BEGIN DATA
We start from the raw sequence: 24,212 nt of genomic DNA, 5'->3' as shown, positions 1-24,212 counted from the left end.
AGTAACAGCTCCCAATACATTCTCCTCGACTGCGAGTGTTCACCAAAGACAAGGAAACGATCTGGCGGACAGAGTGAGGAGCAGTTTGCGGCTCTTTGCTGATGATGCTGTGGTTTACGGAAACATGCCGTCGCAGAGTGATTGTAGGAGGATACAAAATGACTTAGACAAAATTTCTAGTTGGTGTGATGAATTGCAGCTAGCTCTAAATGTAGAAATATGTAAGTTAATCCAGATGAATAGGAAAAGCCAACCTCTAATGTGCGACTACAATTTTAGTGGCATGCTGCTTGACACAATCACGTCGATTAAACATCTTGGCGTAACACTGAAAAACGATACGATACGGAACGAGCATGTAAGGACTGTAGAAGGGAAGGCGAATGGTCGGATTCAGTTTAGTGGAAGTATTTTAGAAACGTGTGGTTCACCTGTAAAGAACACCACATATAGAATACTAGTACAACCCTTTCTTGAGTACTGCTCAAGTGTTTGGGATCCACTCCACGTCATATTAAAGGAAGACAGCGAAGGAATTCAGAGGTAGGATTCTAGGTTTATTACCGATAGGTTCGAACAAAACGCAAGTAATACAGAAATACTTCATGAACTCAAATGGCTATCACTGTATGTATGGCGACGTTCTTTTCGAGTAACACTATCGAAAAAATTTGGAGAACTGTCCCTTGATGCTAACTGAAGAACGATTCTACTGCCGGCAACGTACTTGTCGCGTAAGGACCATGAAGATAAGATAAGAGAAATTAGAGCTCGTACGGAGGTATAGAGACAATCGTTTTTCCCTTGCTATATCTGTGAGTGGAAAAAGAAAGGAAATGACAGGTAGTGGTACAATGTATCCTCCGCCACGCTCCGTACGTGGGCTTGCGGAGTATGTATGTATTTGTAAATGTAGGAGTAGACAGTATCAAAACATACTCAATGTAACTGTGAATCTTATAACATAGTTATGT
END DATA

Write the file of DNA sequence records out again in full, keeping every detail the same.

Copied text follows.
We start from the raw sequence: 24,212 nt of genomic DNA, 5'->3' as shown, positions 1-24,212 counted from the left end.
AGTAACAGCTCCCAATACATTCTCCTCGACTGCGAGTGTTCACCAAAGACAAGGAAACGATCTGGCGGACAGAGTGAGGAGCAGTTTGCGGCTCTTTGCTGATGATGCTGTGGTTTACGGAAACATGCCGTCGCAGAGTGATTGTAGGAGGATACAAAATGACTTAGACAAAATTTCTAGTTGGTGTGATGAATTGCAGCTAGCTCTAAATGTAGAAATATGTAAGTTAATCCAGATGAATAGGAAAAGCCAACCTCTAATGTGCGACTACAATTTTAGTGGCATGCTGCTTGACACAATCACGTCGATTAAACATCTTGGCGTAACACTGAAAAACGATACGATACGGAACGAGCATGTAAGGACTGTAGAAGGGAAGGCGAATGGTCGGATTCAGTTTAGTGGAAGTATTTTAGAAACGTGTGGTTCACCTGTAAAGAACACCACATATAGAATACTAGTACAACCCTTTCTTGAGTACTGCTCAAGTGTTTGGGATCCACTCCACGTCATATTAAAGGAAGACAGCGAAGGAATTCAGAGGTAGGATTCTAGGTTTATTACCGATAGGTTCGAACAAAACGCAAGTAATACAGAAATACTTCATGAACTCAAATGGCTATCACTGTATGTATGGCGACGTTCTTTTCGAGTAACACTATCGAAAAAATTTGGAGAACTGTCCCTTGATGCTAACTGAAGAACGATTCTACTGCCGGCAACGTACTTGTCGCGTAAGGACCATGAAGATAAGATAAGAGAAATTAGAGCTCGTACGGAGGTATAGAGACAATCGTTTTTCCCTTGCTATATCTGTGAGTGGAAAAAGAAAGGAAATGACAGGTAGTGGTACAATGTATCCTCCGCCACGCTCCGTACGTGGGCTTGCGGAGTATGTATGTATTTGTAAATGTAGGAGTAGACAGTATCAAAACATACTCAATGTAACTGTGAATCTTATAACATAGTTATGT